The Boys From Brazil by Ira Levin (1976)

Liebermann said, ‘Ninety-four Hitlers,’ and shook his head. ‘No,’ he said. ‘No. It’s not possible.’ (p.181) Backstory It is 1974. Former evil Nazi scientist Dr Mengele, is masterminding from his base on the border between Argentina and Paraguay, the climax of a thirty year-long project. Before the end of the war he took blood and […]

The Stepford Wives by Ira Levin (1972)

Not only Walter, she realised suddenly. They would all be out looking for her, cruising the road with flashlights, spotlights. How could they let her get away and tell? Every man was a threat, every car a danger. (p.124) Plot A clean-cut, white, all-American young family move out of the big bad city to the idyllic small […]

Rosemary’s Baby by Ira Levin (1967)

Levin was a professional writer who produced half a dozen novels, nine plays – including the fifth longest-running play on Broadway (Deathtrap) – as well as ten or so film scripts and adaptations, in a career which lasted from the early 1950s to the early 2000s. It is a real achievement for a writer to […]

Rushing to Paradise by J.G. Ballard (1994)

‘Is this how new religions begin?’ (Neil to Carline) The problem with Ballard’s later novels Empire of the Sun (1984) and The Kindness of Women (1991) are powerful displays of fictional autobiography, of Ballard taking autobiographical elements from his life and creating highly contrived, posed and arranged scenes and narratives, which both display the autobiographical roots […]

Alex Prager: Silver Lake Drive @ the Photographers’ Gallery

Silver Lake Drive is a major new exhibition at the Photographers’ Gallery, the first mid-career survey of American photographer and filmmaker, Alex Prager (b.1979). The exhibition stretches over two floors, tracing Prager’s career especially over the last ten years, bringing together 40 photographs and all six of her films to date. Be warned: I loathed this […]

Gorky Park by Martin Cruz Smith (1981)

Moscow was a low city. From the river it almost disappeared into its own somnolent ether. (p.65) Tall, gaunt Moscow criminal investigator Arkady Renko is a disappointment to his father, the cranky old war-hero general; a disappointment to his bitch of a wife, Zoya, who is openly having an affair with a colleague and trying […]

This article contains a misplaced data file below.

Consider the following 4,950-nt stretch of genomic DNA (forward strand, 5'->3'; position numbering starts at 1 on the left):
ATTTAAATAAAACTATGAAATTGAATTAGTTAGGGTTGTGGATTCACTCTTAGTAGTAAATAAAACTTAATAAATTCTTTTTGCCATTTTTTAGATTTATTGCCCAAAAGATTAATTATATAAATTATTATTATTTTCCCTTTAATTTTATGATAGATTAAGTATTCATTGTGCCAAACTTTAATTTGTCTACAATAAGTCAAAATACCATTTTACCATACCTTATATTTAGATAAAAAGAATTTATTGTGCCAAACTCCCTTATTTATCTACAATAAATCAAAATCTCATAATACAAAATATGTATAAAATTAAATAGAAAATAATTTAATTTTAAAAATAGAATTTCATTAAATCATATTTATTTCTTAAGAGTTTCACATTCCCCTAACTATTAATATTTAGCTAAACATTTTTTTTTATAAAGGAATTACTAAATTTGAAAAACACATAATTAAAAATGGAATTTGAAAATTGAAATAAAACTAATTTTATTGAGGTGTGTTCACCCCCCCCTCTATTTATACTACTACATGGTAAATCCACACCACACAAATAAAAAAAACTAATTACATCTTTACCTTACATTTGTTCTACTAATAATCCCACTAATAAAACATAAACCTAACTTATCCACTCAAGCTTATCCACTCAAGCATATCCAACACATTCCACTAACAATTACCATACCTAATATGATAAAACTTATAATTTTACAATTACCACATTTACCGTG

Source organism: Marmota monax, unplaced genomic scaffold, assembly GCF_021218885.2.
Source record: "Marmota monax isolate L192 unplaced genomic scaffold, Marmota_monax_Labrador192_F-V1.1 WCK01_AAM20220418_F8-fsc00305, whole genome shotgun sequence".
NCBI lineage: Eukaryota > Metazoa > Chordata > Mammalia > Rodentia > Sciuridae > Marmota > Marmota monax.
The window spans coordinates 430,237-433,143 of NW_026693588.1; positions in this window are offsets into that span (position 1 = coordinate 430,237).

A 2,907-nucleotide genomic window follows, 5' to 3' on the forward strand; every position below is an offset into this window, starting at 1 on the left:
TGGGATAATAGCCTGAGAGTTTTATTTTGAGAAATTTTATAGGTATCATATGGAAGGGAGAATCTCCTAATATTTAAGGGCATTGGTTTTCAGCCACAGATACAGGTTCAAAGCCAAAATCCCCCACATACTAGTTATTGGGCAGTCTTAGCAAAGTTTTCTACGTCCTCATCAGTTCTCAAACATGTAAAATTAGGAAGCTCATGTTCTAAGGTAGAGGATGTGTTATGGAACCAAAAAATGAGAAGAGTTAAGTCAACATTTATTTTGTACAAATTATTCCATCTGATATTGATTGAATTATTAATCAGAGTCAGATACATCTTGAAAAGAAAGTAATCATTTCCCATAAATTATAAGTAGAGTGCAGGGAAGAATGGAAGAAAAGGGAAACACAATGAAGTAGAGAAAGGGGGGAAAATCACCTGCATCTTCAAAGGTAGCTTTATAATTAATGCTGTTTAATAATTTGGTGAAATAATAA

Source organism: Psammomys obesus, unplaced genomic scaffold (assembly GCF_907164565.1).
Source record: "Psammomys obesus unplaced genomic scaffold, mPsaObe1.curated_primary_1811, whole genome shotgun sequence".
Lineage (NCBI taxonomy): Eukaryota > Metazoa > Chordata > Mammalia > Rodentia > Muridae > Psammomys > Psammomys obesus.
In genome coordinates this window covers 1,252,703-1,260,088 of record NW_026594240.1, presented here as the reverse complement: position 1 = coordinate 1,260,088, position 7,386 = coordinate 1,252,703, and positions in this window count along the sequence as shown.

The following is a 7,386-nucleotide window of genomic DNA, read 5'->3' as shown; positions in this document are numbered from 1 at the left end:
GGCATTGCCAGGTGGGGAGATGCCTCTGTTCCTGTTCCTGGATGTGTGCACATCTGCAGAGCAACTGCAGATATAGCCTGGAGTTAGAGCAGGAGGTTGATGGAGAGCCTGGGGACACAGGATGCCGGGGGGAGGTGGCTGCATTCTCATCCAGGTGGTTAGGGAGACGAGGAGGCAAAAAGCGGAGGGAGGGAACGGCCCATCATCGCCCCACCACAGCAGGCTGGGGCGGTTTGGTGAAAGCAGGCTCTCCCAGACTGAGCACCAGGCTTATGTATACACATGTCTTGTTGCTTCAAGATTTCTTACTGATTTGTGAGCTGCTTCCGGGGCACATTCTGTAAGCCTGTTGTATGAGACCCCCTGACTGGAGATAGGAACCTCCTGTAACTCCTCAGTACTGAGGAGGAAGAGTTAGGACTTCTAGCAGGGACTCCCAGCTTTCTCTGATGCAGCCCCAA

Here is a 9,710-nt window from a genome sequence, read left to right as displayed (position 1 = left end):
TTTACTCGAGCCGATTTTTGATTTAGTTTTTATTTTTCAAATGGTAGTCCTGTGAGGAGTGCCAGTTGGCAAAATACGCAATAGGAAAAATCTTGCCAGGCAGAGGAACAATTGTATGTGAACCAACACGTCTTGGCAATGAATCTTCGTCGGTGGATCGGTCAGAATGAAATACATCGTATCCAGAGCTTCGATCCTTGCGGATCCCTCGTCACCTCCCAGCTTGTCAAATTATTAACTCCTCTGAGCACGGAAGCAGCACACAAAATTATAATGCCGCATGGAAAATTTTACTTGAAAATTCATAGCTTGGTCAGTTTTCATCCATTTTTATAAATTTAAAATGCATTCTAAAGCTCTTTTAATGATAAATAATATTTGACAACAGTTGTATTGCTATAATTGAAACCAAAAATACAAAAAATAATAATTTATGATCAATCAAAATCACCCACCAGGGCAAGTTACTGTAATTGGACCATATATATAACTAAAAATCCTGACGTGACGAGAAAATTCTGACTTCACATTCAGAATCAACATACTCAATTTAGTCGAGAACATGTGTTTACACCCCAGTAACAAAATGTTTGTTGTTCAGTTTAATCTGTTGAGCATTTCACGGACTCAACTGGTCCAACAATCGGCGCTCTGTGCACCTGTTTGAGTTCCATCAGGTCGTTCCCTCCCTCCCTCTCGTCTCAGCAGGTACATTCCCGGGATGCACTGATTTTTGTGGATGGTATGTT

Unweaving the Rainbow by Richard Dawkins (1998)

Here is another analogy… (p.12) Although this book is over 20 years old, the issues it addresses (the anti-scientific tendency of much traditional literature and the inappropriate use of poetic writing in bogus pseudo-science – versus the hard scientific fact and clear scientific thinking Dawkins promotes) are still very current, and since Dawkins is still […]

Mimesis: African Soldier @ the Imperial War Museum

Making a new world For the past year or so, Imperial War Museum London has given over its third floor to four related but very different exhibitions marking the end of the First World War a hundred years ago. They come under the overarching title of Making A New World, and have been accompanied by a […]

The Illustrated Man by Ray Bradbury (1951)

The unnamed narrator is on a walking holiday in Wisconsin. Over the brow of a hill comes a stranger. The narrator invites him to share his simple dinner. Relaxing in the sun, the stranger takes off his shirt to reveal that his body is absolutely covered in wonderful tattoos, lurid El Greco designs painted in sulphurous […]

Women, Art and Society by Whitney Chadwick (2012)

The historical texts need constant rereading as we attempt to understand better the problematic of femininity and the role of images in the social production of meaning. (p.31) This is a massive, hugely impressive and very useful book, a comprehensive history of women artists from the Middle Ages to the present day, which reincorporates hundreds […]